Cruz is barking up the wrong tree. It is not the $7.25 an hour minimum wage that made companies like Carrier, whose managers were infamously recorded laying off 1,400 at its Indianapolis plant earlier this year, outsource those jobs to Mexico. As the Economic Policy Institute pointed out in a 2003 report, NAFTA resulted in a period of job growth in the U.S. between 1994 and 2000. But starting in 2001, jobs started disappearing. “Job losses have been primarily concentrated in the manufacturing sector, which has experienced a total decline of 2.4 million jobs since March 2001,” read the institute’s report. “As job growth has dried up in the economy, the underlying problems caused by U.S. trade deficits have become much more apparent, especially in manufacturing.” It pointed to systemic turmoil in internationalized labor markets, the result of free trade agreements, which allow companies to move to where living costs (and thus labor) are cheapest.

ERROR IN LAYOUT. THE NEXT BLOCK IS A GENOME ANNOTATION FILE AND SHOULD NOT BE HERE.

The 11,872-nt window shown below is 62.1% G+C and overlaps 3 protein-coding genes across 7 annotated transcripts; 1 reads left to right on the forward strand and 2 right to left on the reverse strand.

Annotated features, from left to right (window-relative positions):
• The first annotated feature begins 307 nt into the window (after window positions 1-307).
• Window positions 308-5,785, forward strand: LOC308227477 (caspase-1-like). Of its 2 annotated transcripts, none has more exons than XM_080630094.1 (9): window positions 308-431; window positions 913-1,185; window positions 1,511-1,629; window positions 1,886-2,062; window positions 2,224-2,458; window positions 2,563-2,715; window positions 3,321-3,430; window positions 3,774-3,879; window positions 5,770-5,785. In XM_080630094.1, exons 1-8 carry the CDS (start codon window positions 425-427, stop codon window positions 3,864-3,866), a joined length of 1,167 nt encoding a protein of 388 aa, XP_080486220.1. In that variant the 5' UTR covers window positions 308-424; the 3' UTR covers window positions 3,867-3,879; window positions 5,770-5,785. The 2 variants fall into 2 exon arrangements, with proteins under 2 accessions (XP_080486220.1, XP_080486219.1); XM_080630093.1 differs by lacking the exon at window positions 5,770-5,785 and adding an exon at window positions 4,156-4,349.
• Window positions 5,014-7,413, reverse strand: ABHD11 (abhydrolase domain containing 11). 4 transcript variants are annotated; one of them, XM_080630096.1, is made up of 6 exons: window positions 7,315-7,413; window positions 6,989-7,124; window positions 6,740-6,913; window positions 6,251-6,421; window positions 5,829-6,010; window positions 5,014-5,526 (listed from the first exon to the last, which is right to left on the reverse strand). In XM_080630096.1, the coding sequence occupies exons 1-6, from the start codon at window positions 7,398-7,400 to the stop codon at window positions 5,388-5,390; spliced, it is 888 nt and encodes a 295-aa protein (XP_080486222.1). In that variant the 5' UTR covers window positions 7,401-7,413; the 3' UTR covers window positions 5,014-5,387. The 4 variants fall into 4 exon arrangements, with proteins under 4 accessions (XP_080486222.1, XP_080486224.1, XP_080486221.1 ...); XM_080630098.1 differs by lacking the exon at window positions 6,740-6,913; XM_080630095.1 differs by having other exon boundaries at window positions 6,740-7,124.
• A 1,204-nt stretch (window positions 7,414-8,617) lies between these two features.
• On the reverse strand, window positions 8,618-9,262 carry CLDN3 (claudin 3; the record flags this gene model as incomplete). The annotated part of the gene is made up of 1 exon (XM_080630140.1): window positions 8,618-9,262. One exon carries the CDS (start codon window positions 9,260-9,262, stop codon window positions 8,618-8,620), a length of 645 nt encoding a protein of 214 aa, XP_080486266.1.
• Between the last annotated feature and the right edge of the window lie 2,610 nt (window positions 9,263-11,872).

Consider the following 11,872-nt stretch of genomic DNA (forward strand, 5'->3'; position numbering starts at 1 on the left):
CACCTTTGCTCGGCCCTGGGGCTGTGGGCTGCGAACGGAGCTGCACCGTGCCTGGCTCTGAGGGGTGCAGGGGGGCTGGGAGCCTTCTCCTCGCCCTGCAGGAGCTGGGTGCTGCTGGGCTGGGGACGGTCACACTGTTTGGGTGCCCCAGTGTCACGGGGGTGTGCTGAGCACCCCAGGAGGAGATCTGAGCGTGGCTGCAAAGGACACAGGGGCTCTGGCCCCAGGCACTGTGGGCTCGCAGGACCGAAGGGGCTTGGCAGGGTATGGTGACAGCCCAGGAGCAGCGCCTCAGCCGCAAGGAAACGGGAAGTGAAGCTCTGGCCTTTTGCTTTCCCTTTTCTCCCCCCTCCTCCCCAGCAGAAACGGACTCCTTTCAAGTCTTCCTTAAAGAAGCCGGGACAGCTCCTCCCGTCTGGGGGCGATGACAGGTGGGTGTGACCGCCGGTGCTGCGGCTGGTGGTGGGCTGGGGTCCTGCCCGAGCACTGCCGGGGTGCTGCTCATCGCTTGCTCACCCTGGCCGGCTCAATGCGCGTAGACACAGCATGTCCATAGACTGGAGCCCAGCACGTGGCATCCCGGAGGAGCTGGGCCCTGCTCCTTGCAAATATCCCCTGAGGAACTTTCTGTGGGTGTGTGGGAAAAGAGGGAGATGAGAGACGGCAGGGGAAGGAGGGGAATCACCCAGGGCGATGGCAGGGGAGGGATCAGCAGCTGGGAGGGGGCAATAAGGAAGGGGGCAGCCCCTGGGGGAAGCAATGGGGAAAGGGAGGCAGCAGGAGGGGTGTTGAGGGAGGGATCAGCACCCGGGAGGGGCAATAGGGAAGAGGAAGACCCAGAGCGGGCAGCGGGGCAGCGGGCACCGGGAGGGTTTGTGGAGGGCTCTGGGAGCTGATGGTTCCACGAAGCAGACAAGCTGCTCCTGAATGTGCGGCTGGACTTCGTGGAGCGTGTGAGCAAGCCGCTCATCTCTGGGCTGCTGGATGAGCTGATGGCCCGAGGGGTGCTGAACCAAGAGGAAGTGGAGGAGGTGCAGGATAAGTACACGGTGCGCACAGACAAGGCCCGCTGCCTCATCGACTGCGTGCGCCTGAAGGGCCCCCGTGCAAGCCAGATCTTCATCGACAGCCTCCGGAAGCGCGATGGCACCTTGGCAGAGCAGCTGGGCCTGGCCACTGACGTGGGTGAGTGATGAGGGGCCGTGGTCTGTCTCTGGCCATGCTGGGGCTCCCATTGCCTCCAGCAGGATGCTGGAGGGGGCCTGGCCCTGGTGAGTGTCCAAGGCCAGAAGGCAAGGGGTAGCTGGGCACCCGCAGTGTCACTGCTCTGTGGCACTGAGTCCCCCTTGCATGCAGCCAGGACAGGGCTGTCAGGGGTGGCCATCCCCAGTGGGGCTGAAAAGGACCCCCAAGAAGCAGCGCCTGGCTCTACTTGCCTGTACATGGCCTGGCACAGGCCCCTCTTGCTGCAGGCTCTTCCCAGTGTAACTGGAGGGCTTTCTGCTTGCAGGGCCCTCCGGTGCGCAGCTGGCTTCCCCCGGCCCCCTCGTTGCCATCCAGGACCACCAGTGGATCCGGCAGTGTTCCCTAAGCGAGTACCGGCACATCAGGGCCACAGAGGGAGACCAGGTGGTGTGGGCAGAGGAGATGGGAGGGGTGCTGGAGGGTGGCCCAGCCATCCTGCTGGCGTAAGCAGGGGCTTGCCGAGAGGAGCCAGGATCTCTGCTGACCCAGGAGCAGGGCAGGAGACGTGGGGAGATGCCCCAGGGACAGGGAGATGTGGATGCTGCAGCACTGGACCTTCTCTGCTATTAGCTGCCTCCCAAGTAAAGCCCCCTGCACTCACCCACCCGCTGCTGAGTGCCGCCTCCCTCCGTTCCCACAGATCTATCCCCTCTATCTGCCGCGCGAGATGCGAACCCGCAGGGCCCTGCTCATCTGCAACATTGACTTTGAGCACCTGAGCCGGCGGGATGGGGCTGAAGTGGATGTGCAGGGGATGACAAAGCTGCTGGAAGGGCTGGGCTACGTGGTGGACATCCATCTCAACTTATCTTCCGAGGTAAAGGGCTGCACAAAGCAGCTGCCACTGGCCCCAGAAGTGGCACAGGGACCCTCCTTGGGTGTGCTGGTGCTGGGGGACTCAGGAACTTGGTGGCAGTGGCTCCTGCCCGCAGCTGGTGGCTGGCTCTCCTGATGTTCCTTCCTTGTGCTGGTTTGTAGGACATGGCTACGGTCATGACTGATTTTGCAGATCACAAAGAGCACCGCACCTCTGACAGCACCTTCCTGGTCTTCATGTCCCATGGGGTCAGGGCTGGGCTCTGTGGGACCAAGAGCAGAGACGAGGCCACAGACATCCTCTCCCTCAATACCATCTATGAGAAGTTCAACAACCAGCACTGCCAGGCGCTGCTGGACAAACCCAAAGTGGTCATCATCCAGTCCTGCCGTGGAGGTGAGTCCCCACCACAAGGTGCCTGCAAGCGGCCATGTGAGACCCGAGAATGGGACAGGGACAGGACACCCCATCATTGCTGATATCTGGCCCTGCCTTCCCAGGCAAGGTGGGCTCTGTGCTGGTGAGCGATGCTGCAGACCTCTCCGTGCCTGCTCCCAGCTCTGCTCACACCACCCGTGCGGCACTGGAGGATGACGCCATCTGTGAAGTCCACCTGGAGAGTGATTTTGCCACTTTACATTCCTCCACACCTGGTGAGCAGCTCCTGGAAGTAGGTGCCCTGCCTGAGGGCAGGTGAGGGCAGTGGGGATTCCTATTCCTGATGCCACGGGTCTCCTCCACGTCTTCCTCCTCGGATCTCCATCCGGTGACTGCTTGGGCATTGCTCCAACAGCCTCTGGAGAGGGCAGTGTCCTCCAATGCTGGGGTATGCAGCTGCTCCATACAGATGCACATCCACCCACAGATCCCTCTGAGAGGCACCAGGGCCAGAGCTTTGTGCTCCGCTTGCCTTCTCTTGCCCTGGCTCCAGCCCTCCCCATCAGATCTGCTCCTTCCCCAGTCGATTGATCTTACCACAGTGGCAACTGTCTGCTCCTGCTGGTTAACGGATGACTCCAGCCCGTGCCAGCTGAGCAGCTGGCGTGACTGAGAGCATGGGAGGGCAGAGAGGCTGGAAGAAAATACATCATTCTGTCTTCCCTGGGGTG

But for Cruz, the problem has always been the minimum wage, despite evidence to the contrary: Another EPI report released in 2013 outlining the benefits of increasing the minimum wage to $10.10 concluded, “Raising the federal minimum wage to $10.10 by 2016 would lift incomes for millions of American workers and provide a modest boost to U.S. GDP.”

Despite the doomsday predictions from Cruz and the rest of the 2016 Republican field, the report also predicted large increases in employment. By increasing the federal minimum wage to at least $10.10, low wage earners would experience a recovery of real income the likes of which we haven’t seen in decades.